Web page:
To say that the online dating scene is full of people who are looking simply for hookups or sexual based conversations shouldn’t come as a shock to anyone anymore. However probably slightly more shocking is the fact that girls can be just as bad as guys sometimes when it comes to looking for sex talk/hookups. For some girls, not all though, it’s probably just because they want to explore sexual interactions with other girls just to experiment and that’s fine and acceptable.

My mental health has had a very negative impact on how I perceive myself and what I have to do to keep someone interested. Just as with my sexual orientation it has taken me a long time to realize that I am Demisexual. Even after this revelation, I have still exhibited behaviors that have been detrimental to my mental health.

I’ve never been one to have random hookups with people and to this date, I’ve only had sex once. I’m not ashamed to admit that. However, I can recall quite a few occasions where I’ve ‘sexted’ with people online. Some of the time I had no emotional involvement with what I was doing but there have been many times when I’ve felt uncomfortable about doing it but not been strong enough to say I don’t want to do this.

It doesn’t help that even within the LGBTQ community many people don’t understand what demisexuality is and even when I’ve explained it to them they have still pushed their luck, that’s their fault but the newness is truly on me for not standing up enough and either cutting off the conversation completely and moving on or trying to steer the conversation back to safer topics.

Many a time I have felt … dear I say it… violated and for so long I have blamed that on the person that I was chatting to (even though I only blamed them mentally). No … nope … just NOOOOO I was truly blaming myself and beating myself up for not realizing who I am and being more willing to stand up for myself.

The thing is I don’t need to forget about myself when looking for a girlfriend or boyfriend. I need to be unforgivably me and if they are attracted to that then perfect if not? Well then their lose I’ll just move on, see ya later bitches coz it’s you’re loss.

For so many years I was unwilling to accept that it’s ok to chat with both guys and girls and I would exclusively do one or the other. Thus limiting myself and perpetuating my unhappiness and confusion. I have now learned that it’s ok for me to explore chatting to both guys and girls and that I don’t need to expect anything from the conversation and just enjoy it and if anything develops then great and if not then it’s just another good experience and learning opportunity.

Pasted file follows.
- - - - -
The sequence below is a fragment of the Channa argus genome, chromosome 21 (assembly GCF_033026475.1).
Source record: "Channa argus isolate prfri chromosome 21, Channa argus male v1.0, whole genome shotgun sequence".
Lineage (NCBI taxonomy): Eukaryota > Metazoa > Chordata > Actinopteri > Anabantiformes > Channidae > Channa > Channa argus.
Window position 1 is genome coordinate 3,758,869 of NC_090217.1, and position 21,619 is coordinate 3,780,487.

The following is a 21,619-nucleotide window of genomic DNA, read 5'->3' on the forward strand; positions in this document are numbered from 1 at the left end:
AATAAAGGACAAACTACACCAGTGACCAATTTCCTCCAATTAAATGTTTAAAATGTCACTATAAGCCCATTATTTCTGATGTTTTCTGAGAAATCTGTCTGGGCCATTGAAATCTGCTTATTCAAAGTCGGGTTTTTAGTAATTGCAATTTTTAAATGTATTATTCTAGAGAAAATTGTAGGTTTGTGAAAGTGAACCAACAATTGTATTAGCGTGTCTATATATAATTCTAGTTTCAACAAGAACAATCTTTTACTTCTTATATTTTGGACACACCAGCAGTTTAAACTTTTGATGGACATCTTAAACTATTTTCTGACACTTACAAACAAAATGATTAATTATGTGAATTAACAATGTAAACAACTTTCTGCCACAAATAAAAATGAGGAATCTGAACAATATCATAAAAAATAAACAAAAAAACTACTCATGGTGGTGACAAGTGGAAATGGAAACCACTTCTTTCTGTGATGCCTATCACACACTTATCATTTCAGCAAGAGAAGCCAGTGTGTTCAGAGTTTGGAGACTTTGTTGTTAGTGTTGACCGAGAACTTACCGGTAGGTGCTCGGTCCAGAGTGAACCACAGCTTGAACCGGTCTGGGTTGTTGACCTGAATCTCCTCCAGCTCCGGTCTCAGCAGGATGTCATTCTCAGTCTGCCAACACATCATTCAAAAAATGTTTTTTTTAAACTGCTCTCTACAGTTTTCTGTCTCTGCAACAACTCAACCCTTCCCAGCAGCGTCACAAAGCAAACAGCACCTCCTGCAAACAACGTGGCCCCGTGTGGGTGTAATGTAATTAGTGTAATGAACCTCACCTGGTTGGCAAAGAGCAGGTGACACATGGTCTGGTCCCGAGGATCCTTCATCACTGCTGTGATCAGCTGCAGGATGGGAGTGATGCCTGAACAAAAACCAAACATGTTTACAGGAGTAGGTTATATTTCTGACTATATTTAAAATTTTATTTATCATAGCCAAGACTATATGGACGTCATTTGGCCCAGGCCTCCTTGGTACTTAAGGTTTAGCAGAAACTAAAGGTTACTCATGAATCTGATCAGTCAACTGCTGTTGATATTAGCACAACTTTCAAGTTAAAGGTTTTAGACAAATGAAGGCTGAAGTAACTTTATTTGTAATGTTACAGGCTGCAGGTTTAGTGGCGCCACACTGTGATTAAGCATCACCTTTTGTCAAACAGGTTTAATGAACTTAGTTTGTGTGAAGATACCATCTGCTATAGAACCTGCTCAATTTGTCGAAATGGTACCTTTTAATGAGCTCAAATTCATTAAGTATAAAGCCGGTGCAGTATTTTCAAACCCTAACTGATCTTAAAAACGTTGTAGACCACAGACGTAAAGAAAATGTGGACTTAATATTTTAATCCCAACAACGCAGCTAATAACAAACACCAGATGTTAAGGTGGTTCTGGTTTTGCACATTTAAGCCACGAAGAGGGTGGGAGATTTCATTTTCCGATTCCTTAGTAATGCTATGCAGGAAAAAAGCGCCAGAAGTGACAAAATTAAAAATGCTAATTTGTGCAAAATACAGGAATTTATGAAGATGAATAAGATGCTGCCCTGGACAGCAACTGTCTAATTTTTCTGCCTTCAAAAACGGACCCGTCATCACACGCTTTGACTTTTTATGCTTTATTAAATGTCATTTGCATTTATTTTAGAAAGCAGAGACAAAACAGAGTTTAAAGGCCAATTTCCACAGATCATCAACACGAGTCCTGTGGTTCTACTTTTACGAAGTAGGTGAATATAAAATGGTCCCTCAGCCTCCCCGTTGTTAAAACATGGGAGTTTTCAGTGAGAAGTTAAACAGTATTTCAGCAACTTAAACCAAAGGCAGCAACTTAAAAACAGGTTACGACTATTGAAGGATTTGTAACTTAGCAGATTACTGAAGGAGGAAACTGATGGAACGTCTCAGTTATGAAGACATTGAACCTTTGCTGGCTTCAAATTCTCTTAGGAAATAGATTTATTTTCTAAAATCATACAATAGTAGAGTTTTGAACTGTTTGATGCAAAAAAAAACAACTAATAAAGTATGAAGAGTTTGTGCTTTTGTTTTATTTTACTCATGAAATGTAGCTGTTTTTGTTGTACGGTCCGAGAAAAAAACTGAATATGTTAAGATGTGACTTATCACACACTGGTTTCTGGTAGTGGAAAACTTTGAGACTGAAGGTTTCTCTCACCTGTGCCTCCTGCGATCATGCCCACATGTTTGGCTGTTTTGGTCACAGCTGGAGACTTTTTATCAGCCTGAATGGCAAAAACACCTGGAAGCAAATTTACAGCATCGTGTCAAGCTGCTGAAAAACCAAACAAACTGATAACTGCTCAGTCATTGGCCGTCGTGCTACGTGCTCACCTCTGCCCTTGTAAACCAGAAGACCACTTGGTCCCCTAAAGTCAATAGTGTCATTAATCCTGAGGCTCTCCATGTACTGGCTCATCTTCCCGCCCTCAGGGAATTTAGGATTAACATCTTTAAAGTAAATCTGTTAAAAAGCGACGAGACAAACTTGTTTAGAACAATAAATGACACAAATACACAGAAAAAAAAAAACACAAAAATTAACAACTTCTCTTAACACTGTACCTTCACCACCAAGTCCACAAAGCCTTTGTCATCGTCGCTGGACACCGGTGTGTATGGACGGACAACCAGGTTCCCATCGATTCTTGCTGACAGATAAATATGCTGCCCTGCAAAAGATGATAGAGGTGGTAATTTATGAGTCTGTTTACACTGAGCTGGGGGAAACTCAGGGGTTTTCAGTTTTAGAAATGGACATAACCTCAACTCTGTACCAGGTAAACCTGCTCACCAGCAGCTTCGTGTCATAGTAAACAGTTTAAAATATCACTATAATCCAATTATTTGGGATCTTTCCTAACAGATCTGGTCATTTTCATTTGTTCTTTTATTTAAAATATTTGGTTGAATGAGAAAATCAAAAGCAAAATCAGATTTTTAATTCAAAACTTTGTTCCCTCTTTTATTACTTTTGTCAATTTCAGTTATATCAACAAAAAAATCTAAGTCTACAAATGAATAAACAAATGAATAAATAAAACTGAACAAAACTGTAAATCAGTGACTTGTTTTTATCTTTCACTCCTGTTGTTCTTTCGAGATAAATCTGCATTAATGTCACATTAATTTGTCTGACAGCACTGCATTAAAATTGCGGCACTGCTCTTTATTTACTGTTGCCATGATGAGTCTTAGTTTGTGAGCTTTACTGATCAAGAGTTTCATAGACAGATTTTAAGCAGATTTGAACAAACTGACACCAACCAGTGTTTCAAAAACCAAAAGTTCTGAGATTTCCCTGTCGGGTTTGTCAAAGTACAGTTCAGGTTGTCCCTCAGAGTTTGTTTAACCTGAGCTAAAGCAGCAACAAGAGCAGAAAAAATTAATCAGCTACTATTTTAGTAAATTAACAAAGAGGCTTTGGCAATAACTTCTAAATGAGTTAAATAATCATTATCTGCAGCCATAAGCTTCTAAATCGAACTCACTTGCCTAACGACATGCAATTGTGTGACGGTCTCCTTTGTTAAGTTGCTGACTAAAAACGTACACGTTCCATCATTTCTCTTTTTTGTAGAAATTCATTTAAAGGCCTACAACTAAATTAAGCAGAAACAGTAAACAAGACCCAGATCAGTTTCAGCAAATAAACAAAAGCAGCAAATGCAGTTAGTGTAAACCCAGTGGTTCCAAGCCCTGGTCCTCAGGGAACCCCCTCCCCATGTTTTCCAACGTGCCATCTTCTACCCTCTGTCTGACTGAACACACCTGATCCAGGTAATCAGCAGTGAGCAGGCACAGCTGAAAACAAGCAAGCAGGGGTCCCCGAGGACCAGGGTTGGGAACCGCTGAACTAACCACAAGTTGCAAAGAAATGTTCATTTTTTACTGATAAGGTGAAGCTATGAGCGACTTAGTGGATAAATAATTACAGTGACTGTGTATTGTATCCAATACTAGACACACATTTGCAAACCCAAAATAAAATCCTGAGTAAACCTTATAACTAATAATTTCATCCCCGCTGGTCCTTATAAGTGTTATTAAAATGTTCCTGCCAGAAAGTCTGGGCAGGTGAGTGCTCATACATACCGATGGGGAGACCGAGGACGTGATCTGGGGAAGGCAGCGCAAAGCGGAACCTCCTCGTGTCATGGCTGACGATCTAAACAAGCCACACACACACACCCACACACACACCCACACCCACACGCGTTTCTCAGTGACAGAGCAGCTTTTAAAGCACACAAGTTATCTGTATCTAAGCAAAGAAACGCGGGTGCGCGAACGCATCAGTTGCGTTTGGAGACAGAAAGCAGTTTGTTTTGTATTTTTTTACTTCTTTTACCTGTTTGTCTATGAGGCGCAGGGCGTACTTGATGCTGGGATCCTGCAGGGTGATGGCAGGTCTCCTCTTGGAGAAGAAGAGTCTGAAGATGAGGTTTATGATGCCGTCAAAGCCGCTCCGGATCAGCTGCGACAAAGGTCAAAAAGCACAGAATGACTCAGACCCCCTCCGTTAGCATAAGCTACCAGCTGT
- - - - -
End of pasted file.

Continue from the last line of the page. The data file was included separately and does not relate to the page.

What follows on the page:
However, there have been times when, I can’t give any specific examples because it’s hard to try and remember them, but my mental health has jumped in and made me shut down experiences by making myself look like a pinicaty fool or someone who goes with the flow and then backtracks and pulls away from where the conversation has lead to. Again there have been many a time when I have let a conversation get too far, freak out, try and backtrack and just come across as a right looser rather than just standing up for what I want or don’t want right from the start.

To say my online dating journey has been an interesting ride would be an understatment of a lifetime. It’s been a tough learning curve and now I can say I’m learning to grow up, be myself, be free, be happy, be strong. I can be me I can let people know if I’m visually impaired, I can embrace the fact that some people will be interested and ask questions or be put off by it. I can stand up for myself and be strong and stable in what I’m looking for by not compramising myself to meet the needs or wants of others.

One thought on “Online dating it’s like a box of chocolates …